Overview of dogs dental oral pathologies will be presented. Most oral problems cause pain and infection, therefore, appropriate diagnosis should be followed by management of the diagnosed diseases.
Dental disease is the number one clinical problem in small animal practices. And thus, oral pathology is exceedingly common in canine patients. In addition, there is a very wide variety of pathologies that are encountered within the oral cavity of the dogs. These conditions often cause significant pain and/or localised, regional, and systemic infection.
The presented oral problems are statistically quite common and it is important to diagnose these conditions at the primary health care or general practices. Despite the fact that they may lead to serious complications, the affected patients rarely display their discomfort, and behave almost normally.
Periodontal disease is by far number one clinical oral problem in dogs and it includes gingivitis and periodontitis. It has been shown that periodontal disease is more common in older animals. this malady has inflammatory character and is associated with presence of infection thus, has numerous consequences for overall health of the patient.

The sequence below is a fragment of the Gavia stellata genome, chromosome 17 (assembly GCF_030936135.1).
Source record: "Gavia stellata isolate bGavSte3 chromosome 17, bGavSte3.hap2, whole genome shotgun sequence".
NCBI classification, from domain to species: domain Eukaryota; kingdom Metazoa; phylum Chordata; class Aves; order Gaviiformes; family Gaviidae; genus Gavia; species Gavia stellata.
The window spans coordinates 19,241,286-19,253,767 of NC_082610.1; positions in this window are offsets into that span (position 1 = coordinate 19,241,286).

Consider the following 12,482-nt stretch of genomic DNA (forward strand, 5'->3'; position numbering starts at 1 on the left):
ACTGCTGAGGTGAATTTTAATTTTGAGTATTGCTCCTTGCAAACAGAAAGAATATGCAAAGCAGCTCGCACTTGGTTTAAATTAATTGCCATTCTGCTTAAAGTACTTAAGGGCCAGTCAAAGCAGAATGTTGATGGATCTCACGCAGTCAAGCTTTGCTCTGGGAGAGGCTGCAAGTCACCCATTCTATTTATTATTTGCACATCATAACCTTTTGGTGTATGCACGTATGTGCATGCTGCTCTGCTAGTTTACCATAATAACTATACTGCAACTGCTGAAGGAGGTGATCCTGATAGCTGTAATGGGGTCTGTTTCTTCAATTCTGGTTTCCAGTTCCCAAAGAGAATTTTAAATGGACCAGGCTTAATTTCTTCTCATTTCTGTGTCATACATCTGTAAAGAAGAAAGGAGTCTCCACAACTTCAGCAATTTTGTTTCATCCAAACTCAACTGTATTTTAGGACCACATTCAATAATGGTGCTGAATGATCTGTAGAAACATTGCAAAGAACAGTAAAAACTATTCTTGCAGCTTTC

Persistent deciduous teeth are exceedingly common, especially in small and toy breed dogs. There should never be two teeth of the same type in the same place at the same time and these teeth should be extracted as early as possible.
Intrinsically stained (discoloured) teeth can appear pink, purple, yellow, or grey. The most common intrinsic stain seen in dogs is caused by pulp haemorrhage due to trauma.
A study by Hale showed that only 40% of intrinsically stained teeth had radiographic signs of endodontic disease, however, 92.7% are non-vital.
Fractured teeth seen in veterinary medicine are complicated and uncomplicated. Complicated fractures occur when the endodontic system (pulp) is directly exposed. Uncomplicated fractures are when the damage is limited to the enamel +/- dentin. Both types require therapy, however, treatment for each is often different.
There are several reasons that teeth may be missing. These reasons include: congenitally missing, previously extracted or exfoliated, fractured (or extracted) with retained roots, or impacted.
The oral cavity is the fourth most common place to encounter neoplastic growths.
In dogs a large proportion of proliferations are reactive or benign. It is crucial to perform full diagnostic procedure and start treatment as soon as the growth in oral cavity was detected.